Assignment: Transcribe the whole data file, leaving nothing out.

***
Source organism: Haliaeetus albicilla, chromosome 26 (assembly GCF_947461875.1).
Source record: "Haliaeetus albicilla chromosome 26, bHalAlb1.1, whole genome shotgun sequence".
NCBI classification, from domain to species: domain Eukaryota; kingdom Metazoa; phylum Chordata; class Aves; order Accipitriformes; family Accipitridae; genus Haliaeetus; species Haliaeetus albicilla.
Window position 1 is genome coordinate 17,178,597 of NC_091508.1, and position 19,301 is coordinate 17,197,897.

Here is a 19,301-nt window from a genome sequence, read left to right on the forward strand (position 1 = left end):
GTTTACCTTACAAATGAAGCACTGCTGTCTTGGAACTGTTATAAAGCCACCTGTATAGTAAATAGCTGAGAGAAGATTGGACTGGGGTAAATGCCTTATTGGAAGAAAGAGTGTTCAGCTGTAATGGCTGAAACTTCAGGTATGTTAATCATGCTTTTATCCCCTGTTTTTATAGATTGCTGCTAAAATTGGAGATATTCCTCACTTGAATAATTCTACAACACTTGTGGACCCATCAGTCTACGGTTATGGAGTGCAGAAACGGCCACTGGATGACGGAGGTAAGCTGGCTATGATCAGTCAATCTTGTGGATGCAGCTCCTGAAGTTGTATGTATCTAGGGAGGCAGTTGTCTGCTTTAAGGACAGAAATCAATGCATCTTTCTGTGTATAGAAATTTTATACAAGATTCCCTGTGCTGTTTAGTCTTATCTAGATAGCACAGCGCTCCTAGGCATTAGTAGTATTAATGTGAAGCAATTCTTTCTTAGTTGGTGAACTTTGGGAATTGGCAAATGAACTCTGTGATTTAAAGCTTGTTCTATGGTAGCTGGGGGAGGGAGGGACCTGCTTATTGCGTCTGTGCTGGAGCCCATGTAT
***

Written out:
Source organism: Haliaeetus albicilla, chromosome 26 (assembly GCF_947461875.1).
Source record: "Haliaeetus albicilla chromosome 26, bHalAlb1.1, whole genome shotgun sequence".
NCBI classification, from domain to species: domain Eukaryota; kingdom Metazoa; phylum Chordata; class Aves; order Accipitriformes; family Accipitridae; genus Haliaeetus; species Haliaeetus albicilla.
Window position 1 is genome coordinate 17,178,597 of NC_091508.1, and position 19,301 is coordinate 17,197,897.

Here is a 19,301-nt window from a genome sequence, read left to right on the forward strand (position 1 = left end):
GTTTACCTTACAAATGAAGCACTGCTGTCTTGGAACTGTTATAAAGCCACCTGTATAGTAAATAGCTGAGAGAAGATTGGACTGGGGTAAATGCCTTATTGGAAGAAAGAGTGTTCAGCTGTAATGGCTGAAACTTCAGGTATGTTAATCATGCTTTTATCCCCTGTTTTTATAGATTGCTGCTAAAATTGGAGATATTCCTCACTTGAATAATTCTACAACACTTGTGGACCCATCAGTCTACGGTTATGGAGTGCAGAAACGGCCACTGGATGACGGAGGTAAGCTGGCTATGATCAGTCAATCTTGTGGATGCAGCTCCTGAAGTTGTATGTATCTAGGGAGGCAGTTGTCTGCTTTAAGGACAGAAATCAATGCATCTTTCTGTGTATAGAAATTTTATACAAGATTCCCTGTGCTGTTTAGTCTTATCTAGATAGCACAGCGCTCCTAGGCATTAGTAGTATTAATGTGAAGCAATTCTTTCTTAGTTGGTGAACTTTGGGAATTGGCAAATGAACTCTGTGATTTAAAGCTTGTTCTATGGTAGCTGGGGGAGGGAGGGACCTGCTTATTGCGTCTGTGCTGGAGCCCATGTAT